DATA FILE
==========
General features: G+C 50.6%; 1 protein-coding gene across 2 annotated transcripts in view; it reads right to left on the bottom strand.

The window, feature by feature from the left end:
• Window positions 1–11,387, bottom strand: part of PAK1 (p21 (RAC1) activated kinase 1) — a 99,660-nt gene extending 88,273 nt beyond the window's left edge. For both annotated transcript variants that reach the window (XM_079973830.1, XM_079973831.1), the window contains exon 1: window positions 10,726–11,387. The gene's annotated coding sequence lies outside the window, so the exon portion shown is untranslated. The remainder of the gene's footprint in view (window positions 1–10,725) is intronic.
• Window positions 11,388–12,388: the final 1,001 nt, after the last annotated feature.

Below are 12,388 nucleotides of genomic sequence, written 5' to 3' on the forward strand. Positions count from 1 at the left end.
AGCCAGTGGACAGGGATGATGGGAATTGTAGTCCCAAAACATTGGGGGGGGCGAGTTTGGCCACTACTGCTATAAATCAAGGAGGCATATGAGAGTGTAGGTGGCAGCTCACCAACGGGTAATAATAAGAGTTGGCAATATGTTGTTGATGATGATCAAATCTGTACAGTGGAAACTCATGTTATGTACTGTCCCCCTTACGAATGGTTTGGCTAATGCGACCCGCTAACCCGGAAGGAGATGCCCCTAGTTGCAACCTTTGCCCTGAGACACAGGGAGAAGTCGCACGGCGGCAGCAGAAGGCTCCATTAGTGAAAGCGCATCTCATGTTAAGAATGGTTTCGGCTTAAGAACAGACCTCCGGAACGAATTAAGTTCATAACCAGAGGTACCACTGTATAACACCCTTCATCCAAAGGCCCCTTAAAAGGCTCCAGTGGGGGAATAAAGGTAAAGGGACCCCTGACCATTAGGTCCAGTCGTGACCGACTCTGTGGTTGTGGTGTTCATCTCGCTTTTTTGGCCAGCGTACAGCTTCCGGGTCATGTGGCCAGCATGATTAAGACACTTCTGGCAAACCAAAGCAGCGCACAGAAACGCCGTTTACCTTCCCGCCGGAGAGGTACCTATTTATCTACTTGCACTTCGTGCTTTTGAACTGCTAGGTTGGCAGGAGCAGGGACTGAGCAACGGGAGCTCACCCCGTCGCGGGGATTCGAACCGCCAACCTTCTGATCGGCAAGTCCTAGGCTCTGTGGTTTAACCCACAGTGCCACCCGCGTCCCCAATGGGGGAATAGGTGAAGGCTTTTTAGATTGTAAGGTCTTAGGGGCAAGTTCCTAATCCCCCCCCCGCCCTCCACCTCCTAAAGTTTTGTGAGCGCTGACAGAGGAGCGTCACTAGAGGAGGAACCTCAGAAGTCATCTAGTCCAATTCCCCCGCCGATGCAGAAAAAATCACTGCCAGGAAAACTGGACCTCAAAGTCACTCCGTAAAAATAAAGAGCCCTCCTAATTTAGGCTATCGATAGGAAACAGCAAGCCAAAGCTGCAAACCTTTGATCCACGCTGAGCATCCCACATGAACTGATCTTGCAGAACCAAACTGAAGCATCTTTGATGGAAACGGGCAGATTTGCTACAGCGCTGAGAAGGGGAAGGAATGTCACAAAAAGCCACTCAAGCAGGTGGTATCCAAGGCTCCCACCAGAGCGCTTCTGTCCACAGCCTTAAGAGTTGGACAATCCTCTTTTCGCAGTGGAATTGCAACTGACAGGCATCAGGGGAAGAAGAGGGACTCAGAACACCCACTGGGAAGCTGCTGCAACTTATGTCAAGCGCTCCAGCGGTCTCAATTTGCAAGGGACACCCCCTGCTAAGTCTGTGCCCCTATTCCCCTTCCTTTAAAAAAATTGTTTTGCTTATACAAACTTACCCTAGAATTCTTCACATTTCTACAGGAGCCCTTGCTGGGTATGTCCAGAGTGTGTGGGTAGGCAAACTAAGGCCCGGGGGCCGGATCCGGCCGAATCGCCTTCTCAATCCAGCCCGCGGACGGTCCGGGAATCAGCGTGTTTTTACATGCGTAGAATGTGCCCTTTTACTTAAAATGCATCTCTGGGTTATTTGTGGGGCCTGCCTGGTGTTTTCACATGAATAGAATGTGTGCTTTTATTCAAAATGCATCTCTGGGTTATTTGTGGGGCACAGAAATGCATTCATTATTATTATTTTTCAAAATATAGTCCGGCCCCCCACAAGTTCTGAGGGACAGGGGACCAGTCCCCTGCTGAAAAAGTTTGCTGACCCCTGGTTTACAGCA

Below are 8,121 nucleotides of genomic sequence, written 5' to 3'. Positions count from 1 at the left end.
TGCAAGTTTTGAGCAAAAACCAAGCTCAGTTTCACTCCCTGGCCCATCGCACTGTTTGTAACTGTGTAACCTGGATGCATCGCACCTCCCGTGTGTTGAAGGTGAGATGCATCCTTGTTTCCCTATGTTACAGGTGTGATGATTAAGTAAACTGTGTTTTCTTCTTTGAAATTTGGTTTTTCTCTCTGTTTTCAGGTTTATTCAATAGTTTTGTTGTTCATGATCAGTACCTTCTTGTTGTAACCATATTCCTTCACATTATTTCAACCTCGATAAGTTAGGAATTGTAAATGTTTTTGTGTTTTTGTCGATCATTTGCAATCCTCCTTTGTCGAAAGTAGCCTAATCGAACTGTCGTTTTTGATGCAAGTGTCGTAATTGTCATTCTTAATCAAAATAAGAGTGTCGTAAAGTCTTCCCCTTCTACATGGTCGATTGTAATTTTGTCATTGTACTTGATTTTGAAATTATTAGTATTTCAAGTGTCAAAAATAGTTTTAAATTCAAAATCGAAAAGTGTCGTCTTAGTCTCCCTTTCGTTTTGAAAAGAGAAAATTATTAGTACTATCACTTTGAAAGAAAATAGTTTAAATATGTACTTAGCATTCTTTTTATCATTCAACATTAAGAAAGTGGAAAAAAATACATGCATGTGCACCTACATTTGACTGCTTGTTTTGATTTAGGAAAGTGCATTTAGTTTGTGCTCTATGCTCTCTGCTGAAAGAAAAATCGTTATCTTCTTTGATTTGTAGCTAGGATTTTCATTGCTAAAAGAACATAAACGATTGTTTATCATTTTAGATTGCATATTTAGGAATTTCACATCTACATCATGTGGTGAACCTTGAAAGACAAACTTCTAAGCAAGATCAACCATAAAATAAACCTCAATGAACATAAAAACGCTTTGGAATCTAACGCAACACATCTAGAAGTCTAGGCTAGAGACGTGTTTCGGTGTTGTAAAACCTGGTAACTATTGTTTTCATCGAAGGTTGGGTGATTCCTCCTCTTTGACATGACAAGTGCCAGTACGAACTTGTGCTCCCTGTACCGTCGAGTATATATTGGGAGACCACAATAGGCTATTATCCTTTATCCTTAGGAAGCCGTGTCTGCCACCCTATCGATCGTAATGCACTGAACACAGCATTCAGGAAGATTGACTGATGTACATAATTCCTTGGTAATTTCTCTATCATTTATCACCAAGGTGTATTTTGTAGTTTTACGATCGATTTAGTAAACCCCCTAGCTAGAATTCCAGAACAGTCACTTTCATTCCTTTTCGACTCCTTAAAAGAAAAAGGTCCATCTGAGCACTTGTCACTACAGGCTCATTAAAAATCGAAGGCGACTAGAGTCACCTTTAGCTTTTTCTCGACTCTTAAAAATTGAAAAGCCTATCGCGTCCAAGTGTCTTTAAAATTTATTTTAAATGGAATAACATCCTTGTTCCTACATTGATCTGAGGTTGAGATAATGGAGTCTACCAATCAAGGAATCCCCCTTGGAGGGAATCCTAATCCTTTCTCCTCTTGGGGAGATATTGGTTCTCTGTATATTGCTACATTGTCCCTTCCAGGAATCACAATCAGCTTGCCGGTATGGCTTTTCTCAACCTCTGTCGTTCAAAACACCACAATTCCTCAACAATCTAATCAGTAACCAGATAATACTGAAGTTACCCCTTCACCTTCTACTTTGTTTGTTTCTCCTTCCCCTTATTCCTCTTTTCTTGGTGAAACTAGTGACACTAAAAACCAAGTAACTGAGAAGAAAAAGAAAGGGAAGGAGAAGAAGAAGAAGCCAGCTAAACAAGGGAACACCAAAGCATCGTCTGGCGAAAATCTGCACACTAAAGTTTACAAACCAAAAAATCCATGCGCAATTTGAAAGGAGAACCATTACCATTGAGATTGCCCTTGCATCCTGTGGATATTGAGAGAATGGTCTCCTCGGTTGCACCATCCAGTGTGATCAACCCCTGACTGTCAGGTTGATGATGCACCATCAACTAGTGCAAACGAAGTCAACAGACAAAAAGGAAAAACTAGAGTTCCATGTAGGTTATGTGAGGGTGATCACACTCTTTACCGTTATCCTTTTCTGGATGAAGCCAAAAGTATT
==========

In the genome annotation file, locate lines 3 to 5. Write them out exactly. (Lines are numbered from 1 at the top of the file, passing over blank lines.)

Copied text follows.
• Window positions 1–11,387, bottom strand: part of PAK1 (p21 (RAC1) activated kinase 1) — a 99,660-nt gene extending 88,273 nt beyond the window's left edge. For both annotated transcript variants that reach the window (XM_079973830.1, XM_079973831.1), the window contains exon 1: window positions 10,726–11,387. The gene's annotated coding sequence lies outside the window, so the exon portion shown is untranslated. The remainder of the gene's footprint in view (window positions 1–10,725) is intronic.
• Window positions 11,388–12,388: the final 1,001 nt, after the last annotated feature.

Below are 12,388 nucleotides of genomic sequence, written 5' to 3' on the forward strand. Positions count from 1 at the left end.